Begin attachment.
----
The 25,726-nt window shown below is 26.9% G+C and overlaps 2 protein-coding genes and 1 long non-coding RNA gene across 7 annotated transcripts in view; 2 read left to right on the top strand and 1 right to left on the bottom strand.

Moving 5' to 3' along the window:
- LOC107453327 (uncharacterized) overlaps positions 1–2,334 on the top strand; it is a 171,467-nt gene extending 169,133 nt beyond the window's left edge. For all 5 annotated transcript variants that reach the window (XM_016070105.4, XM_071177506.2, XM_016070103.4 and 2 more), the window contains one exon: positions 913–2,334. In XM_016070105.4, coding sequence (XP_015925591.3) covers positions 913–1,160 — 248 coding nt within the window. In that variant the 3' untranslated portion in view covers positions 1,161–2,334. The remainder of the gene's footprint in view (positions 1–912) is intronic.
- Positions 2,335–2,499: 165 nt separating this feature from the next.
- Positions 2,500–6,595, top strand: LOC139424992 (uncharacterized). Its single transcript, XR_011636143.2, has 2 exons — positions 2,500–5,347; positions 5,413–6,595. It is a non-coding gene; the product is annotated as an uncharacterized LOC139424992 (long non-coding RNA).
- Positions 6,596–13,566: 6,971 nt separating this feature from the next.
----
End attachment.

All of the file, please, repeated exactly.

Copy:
The 25,726-nt window shown below is 26.9% G+C and overlaps 2 protein-coding genes and 1 long non-coding RNA gene across 7 annotated transcripts in view; 2 read left to right on the top strand and 1 right to left on the bottom strand.

Moving 5' to 3' along the window:
- LOC107453327 (uncharacterized) overlaps positions 1–2,334 on the top strand; it is a 171,467-nt gene extending 169,133 nt beyond the window's left edge. For all 5 annotated transcript variants that reach the window (XM_016070105.4, XM_071177506.2, XM_016070103.4 and 2 more), the window contains one exon: positions 913–2,334. In XM_016070105.4, coding sequence (XP_015925591.3) covers positions 913–1,160 — 248 coding nt within the window. In that variant the 3' untranslated portion in view covers positions 1,161–2,334. The remainder of the gene's footprint in view (positions 1–912) is intronic.
- Positions 2,335–2,499: 165 nt separating this feature from the next.
- Positions 2,500–6,595, top strand: LOC139424992 (uncharacterized). Its single transcript, XR_011636143.2, has 2 exons — positions 2,500–5,347; positions 5,413–6,595. It is a non-coding gene; the product is annotated as an uncharacterized LOC139424992 (long non-coding RNA).
- Positions 6,596–13,566: 6,971 nt separating this feature from the next.